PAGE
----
Father and son and Joseph Chaikin

Shepard’s early plays, Tarlton remarks, are “extraordinary and some of them are quite insane. He doesn’t seem constrained by logic, and he’ll often pursue a visual metaphor. You also get these sudden transformations of character. The Holy Ghostly combines the best of his dialogue writing with that wonderful wild side. It’s his ghost story, about a father and son in the desert trying to destroy the ghost of this Navajo demon. It’s short and sharp and really funny. There’s such an energy to it, and you can feel Shepard’s joy in discovering his craft in this early work.

“So much of his writing is informed by the relationship between father and son. The stories are autobiographical in some sense. However, it’s very easy but also very dangerous to read them all as autobiography. Even the most autobiographical ones are filtered through fiction somehow.”

Another important ghostly and fatherly presence in the Roadshow is that of the actor/director Joseph Chaikin, Shepard’s mentor and collaborator on The War in Heaven. This poetic monologue was in development when Chaikin suffered a major stroke and, afterwards, “became the means by which he reconstructed his ability to speak and to use language” says Usher, who directed Chaikin in the UK première of the piece in 1987.

“There was something about Chaikin’s acting that was different from anything I’d seen before,” the director recalls with palpable emotion. “It was almost Gnostic: he seemed to be in touch with forces larger than the individual self. It felt like he touched the inside with every word.

“The beautiful thing is that Chaikin was at his strongest in Beckett and had this close, intense relationship with Beckett, professionally and personally. And The War in Heaven is Chaikin’s gift back to Beckett, in a way. It’s a monologue that contains many voices, in which you get the inside and the outside of the person simultaneously. It’s a beautiful work and something I really wanted to revisit.” Chaikin died in 2003, but CHORALE audiences can experience his performances through the screenings of Clarke’s films of Savage/Love and Tongues which will be included in the Roadshow and explored in the workshops.

“We want CHORALE to be as multi-disciplinary as possible,” Tarlton affirms. “And we don’t want it to be a passive experience for the audience. We hope that people will experience a whole range of things, and that we’ll be able to present a huge range of Shepard’s writing, and Joe Chaikin’s work, and see how it can transcend genre and even form. And because it’s a double-bill, where we do two nights or more, people can come and see one set of shows one night and then experience something completely different the next.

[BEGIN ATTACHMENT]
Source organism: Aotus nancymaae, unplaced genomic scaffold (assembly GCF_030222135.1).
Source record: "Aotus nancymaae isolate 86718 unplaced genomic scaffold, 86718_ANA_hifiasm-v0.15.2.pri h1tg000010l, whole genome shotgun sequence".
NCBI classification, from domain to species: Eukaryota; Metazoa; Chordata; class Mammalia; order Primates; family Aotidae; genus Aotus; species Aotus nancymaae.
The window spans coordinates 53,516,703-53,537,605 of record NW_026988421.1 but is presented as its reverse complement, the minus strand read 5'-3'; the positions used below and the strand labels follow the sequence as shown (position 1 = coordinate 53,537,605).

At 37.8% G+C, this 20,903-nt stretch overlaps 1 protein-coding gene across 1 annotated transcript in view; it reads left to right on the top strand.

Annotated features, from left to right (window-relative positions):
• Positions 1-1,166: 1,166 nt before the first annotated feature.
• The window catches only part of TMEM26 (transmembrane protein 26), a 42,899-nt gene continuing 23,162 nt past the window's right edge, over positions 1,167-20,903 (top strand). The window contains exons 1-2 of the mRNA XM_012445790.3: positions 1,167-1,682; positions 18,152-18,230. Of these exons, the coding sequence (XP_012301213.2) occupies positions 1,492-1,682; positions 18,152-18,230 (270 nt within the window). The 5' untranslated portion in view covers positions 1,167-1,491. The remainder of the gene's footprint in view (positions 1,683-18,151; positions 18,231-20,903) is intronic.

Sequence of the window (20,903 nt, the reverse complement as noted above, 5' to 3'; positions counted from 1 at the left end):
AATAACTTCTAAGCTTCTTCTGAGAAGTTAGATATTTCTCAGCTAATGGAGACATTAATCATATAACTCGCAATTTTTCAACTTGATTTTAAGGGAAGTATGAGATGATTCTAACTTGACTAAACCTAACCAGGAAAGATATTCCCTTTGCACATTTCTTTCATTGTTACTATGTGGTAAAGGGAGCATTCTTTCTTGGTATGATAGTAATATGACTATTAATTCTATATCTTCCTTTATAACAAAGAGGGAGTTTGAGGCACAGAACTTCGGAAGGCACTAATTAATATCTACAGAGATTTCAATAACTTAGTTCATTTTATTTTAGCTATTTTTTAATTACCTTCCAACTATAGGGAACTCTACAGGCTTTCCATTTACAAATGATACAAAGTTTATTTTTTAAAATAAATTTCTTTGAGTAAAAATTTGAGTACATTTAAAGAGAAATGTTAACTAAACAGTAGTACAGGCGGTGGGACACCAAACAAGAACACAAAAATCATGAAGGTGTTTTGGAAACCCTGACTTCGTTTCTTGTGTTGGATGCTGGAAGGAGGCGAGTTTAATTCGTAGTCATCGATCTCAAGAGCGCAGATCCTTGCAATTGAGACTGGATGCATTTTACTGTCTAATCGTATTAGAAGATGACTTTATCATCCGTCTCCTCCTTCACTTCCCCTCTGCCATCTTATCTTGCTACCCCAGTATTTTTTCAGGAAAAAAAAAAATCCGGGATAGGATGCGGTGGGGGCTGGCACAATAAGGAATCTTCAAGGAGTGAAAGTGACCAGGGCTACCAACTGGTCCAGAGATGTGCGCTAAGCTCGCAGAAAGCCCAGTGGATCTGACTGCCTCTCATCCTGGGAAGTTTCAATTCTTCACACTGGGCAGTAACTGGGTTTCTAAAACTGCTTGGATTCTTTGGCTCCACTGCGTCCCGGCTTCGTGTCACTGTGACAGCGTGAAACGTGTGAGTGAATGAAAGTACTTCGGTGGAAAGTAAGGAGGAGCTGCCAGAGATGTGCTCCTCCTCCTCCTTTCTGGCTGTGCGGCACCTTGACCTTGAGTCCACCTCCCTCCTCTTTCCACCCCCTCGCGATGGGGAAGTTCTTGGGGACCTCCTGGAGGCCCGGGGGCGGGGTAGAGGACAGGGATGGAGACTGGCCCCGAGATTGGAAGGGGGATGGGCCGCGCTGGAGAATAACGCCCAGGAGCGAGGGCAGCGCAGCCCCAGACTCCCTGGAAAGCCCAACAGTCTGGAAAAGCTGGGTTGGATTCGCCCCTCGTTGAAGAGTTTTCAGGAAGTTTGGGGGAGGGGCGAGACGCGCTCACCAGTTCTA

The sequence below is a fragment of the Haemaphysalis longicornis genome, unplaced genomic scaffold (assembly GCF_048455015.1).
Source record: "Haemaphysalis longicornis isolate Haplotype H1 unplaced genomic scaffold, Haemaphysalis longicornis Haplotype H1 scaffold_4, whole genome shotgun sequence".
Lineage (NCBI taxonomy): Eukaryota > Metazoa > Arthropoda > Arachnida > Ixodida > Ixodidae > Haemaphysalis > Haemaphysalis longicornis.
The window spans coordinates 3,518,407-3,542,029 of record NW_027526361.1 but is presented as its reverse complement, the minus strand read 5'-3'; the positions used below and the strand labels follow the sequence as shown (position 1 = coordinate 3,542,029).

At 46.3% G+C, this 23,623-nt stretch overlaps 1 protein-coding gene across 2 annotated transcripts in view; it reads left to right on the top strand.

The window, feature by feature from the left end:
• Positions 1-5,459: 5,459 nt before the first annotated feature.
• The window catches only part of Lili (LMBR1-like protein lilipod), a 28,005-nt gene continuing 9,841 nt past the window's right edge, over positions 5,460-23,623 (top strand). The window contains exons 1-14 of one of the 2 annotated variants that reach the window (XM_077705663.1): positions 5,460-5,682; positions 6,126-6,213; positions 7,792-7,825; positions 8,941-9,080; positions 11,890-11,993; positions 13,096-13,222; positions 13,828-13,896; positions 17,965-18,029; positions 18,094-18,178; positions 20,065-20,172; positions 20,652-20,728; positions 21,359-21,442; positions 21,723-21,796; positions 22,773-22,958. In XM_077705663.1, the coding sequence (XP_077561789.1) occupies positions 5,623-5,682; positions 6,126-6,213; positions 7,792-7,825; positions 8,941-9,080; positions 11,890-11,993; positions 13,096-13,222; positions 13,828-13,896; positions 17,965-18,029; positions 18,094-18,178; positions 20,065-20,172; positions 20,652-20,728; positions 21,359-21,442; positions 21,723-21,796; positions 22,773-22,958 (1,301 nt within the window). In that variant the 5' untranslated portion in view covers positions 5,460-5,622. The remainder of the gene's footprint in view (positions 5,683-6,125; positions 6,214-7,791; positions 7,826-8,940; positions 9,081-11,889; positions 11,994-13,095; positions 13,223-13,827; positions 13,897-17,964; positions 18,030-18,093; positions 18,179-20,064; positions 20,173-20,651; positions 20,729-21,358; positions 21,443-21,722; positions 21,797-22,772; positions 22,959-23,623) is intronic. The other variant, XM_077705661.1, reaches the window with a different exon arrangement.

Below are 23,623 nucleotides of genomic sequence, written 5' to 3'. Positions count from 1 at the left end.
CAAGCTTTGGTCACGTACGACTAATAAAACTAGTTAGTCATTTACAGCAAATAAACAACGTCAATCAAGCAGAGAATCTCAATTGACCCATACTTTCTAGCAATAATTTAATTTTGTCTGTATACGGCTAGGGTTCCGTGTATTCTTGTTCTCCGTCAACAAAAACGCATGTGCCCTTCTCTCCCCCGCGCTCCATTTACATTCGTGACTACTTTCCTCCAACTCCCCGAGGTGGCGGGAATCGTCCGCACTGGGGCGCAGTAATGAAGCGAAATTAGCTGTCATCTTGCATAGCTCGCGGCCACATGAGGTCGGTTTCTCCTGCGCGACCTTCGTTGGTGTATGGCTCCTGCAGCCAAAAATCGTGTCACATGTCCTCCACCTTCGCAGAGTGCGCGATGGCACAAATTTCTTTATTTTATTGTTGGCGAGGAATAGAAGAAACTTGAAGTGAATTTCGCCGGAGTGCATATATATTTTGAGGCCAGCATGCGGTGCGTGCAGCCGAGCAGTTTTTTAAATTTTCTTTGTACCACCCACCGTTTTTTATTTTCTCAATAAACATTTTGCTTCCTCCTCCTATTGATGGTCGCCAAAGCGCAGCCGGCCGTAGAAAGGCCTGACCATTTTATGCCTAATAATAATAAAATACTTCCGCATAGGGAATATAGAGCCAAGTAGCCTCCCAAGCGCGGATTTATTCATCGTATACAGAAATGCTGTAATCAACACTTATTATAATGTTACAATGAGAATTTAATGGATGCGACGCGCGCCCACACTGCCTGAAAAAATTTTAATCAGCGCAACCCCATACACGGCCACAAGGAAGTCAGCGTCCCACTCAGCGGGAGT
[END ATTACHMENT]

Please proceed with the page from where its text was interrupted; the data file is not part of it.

“We’re also doing work with Connect, the charity supporting people who are living with aphasia, because of the connection with Chaikin. We hope to do workshops focusing on aphasia and communication, as well as a fundraiser night for the charity at the Bussey Building.”

With the possibility of an extended autumn and winter tour being discussed, do Tarlton and Usher see the Roadshow as something that will continue to evolve and develop and transform as it progresses?

“We hope so,” Usher says. “With Presence, we want to think about working long-term and really developing stuff. A problem with theatre in this country is that everything’s so short-term. Things aren’t always developed to anything like the potential they could be. That’s because of the whole way the business works. But there’s so much more that you can do.

"So the concept of a Roadshow does suggest longevity. And also the possibility of absorbing all kinds of related particles as well, which might be Shepard-related or Chaikin-related or Herons!-related.”

“It could well be that it gradually evolves into something different,” Tarlton agrees. “We’ll discover out on the road.”